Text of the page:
The Hidden Charms of Allithwaite

The Hidden Charms of Allithwaite:

Allithwaite is a small village situated 2 miles north-west from Grange-over-Sands in the Lake District.

Its altitude is higher than other villages around the Morecambe Bay coast.

It is possible to easily see the Lake District mountains and Blackpool Tower from here.

It is just over a mile to the medieval village of Cartmel.

The original name of Allithwaite was Hailinstone from the old Norse – Halle’s clearing.

It consisted of a core of old buildings constructed of limestone taken from a local quarry. Incidentally, the quarry was worked until 1939.

Back in the 17th century, the village had its own corn mill and later a brewery.

Quarrying was the main industry at the time.

In 1914, the village had a football team with its base in the Old Brewery.

Allithwaite Institute had a reading room, a billiard room which had been added in 1905 and had 13 committee members.

At one time, Allithwaite had a post office, Co-op, 2 pubs, a butcher and a grocer. Sadly, most have long gone.

The Hidden Charms of Allithwaite

The village, still has one pub (The Pheasant Inn), a community centre and sports fields, including a bowling green and tennis courts.

On the outskirts of the village is Humphrey Head. It is a large limestone outcrop within easy walking distance of the village.

It is believed the last wolf in England was killed here around 700 years ago.

For centuries people believed that water from a holy well at Humphrey Head contained a miracle cure. Its underlying springs contain a natural painkiller and antiseptic from the remains of white willow trees that once grew here.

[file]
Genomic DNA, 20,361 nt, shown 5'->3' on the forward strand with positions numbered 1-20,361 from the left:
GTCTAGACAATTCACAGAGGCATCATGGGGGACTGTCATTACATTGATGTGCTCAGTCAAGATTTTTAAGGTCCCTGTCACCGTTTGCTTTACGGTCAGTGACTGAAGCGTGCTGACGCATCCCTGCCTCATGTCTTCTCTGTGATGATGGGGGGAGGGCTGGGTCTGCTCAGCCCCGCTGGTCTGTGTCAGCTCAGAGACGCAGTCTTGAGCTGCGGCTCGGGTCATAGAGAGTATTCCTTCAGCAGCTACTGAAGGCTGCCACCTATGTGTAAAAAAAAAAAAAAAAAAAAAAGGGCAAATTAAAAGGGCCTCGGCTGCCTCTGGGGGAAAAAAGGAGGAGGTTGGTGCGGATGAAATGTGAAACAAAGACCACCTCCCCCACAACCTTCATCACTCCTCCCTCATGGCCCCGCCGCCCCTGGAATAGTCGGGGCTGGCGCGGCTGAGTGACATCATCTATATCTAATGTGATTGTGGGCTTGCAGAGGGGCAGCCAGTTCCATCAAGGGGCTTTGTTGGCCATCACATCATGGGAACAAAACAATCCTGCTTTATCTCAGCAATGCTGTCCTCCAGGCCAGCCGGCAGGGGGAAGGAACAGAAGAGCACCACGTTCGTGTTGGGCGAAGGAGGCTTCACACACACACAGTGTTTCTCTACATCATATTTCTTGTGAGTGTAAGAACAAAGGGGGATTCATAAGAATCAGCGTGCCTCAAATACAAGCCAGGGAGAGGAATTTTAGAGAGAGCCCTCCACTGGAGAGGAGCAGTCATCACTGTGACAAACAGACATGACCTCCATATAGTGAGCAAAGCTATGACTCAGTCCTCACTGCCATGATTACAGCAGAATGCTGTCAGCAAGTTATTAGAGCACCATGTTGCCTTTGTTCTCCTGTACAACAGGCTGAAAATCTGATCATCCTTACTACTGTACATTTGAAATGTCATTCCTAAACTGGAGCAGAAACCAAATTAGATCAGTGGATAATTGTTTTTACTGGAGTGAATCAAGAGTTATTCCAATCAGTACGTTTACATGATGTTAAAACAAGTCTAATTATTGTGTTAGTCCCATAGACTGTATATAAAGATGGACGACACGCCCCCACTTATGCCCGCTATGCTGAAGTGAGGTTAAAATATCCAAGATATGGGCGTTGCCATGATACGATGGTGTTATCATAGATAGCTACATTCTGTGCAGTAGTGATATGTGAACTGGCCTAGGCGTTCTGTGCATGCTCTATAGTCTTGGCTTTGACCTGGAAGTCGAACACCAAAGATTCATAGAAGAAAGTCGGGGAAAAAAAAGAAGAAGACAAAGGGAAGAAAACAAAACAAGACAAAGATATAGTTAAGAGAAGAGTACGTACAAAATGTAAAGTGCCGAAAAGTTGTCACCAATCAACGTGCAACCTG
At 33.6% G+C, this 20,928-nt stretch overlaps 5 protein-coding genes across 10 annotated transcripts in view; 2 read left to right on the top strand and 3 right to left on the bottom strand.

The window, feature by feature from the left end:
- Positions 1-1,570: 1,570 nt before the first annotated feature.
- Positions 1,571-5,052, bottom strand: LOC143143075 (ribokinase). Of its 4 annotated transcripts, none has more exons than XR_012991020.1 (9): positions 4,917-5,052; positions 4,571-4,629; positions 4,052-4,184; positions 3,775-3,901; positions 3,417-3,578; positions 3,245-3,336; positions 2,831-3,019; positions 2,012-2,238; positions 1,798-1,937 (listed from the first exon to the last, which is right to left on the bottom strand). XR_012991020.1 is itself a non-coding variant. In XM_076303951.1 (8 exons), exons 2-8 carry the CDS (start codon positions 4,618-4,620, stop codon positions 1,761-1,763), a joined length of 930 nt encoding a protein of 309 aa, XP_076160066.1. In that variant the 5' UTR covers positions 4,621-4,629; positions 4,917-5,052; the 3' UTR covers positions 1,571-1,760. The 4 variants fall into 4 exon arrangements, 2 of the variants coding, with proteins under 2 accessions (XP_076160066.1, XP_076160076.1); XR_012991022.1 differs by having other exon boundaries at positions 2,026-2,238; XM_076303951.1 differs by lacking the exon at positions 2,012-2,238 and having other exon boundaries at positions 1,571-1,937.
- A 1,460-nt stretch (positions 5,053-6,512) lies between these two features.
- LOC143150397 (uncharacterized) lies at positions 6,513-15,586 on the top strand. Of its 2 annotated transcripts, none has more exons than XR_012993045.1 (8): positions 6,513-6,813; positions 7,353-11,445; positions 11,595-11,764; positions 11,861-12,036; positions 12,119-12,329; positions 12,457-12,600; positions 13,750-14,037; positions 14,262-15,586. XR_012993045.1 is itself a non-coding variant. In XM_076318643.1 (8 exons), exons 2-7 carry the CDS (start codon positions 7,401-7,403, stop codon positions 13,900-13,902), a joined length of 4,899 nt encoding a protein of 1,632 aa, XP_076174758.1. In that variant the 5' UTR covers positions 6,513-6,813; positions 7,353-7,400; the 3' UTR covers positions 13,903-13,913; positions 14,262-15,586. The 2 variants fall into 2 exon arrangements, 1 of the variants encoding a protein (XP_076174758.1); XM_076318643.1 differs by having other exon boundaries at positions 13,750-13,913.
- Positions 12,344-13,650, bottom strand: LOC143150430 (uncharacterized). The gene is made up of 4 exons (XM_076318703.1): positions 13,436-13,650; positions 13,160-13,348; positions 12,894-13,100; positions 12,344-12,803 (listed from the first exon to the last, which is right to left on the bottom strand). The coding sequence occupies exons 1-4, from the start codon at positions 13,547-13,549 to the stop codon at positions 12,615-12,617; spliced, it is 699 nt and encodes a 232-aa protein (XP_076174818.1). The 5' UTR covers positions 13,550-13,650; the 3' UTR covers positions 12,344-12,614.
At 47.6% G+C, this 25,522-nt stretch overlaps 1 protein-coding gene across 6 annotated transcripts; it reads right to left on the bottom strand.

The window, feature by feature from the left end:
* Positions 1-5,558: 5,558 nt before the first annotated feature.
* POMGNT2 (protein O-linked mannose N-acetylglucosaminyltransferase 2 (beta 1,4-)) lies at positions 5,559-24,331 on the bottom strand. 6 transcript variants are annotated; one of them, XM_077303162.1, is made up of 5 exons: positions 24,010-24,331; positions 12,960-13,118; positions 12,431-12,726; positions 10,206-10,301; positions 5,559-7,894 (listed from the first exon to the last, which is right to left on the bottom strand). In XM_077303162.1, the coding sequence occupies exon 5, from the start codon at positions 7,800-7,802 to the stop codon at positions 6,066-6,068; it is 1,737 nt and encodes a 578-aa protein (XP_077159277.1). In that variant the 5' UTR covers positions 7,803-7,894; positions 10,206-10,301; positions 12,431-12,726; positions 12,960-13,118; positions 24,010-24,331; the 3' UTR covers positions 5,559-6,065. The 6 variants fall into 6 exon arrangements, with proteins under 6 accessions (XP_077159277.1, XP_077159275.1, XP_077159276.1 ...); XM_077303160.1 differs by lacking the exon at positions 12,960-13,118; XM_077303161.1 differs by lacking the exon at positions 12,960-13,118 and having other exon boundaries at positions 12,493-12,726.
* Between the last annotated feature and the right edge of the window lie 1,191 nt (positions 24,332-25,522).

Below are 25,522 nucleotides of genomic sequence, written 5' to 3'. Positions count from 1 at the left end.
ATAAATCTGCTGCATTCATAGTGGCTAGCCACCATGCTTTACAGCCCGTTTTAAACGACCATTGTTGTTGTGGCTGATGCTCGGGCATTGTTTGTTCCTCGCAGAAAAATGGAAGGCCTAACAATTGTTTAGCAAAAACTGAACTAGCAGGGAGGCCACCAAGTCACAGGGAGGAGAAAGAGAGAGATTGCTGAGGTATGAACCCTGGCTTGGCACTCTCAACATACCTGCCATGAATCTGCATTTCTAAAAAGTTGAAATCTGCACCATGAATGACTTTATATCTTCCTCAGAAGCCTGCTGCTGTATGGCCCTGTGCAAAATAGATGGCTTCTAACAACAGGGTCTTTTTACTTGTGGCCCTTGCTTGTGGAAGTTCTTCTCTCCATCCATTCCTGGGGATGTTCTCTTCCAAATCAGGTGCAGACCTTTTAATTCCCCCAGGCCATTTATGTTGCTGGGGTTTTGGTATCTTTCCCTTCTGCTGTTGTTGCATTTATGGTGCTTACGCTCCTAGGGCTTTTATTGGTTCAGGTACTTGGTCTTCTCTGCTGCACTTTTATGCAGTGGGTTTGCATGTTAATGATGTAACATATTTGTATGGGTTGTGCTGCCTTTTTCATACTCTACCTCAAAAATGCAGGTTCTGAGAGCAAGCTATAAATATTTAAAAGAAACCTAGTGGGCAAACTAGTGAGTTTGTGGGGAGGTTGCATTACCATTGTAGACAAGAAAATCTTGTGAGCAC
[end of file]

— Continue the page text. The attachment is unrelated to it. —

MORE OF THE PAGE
Other notable buildings in Allithwaite are:

  1. St Mary’s Church
  2. Allithwaite Primary School
  3. Wraysholme Tower Farm
  4. The Old Vicarage Residential Home
  5. Boarbank Hall

Wraysholme Tower  Farm was built by the Harringtons in the late 15th-century. The farmhouse dating back to 1848 stands on the site of a hall-block on the west side.

The Hidden Charms of Allithwaite

The farm and buildings huddle below the 15th-century, pele. The tower was a legacy of the Border Wars when the Border Reivers crossed the Debatable Lands from Scotland intent on rustling stock.

The 122-acre  Wraysholme Tower Farm and Creamery is run by the Morris family. 

Paul Morris is the fifth generation of farmers here. He looks after more than 80 Holstein pedigree cows with Dad Steve.

Because of their breeding the cows have high protein and  high butterfat content  that makes all kinds of dairy products ideal.

The Hidden Charms of Allithwaite

Every product on the premises—including ice cream, cream, milk, butter, yoghurt, and cheese is handcrafted.

Boarbank Hall, then known as Boar Bank Cottage, was once owned by a wealthy lady, Miss Mary Lambert, who had links to Abbot Hall in Kents Bank.

In 1954, the hall became a Roman Catholic guest house and also a nursing home. At one time, sixteen Augustinian sisters lived on site.

The Pheasant Inn is now the only pub in Allithwaite. It has been run by the Jones family since 2005.

As a traditional village pub, real ale is one of the main features of the bar with different hand-pulled cask beers available.

Food is served in the contemporary dining room and is focused on good, honest dishes that appeal to all, making it appealing to families.

The Allithwaite area, including Kents Bank, makes a great base to book a holiday cottage.

Furthermore, with easy lovely walks from Allithwaite and with easy access to the Lake District, Allithwaite is worth exploring for your next holiday.

If you are looking for accommodation in the Allithwaite area, Lothlorien in Kents Bank is an ideal place to stay. Click here for enquiries.


We invite you to stay at Lothlorien

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June 3rd
(4 nights)

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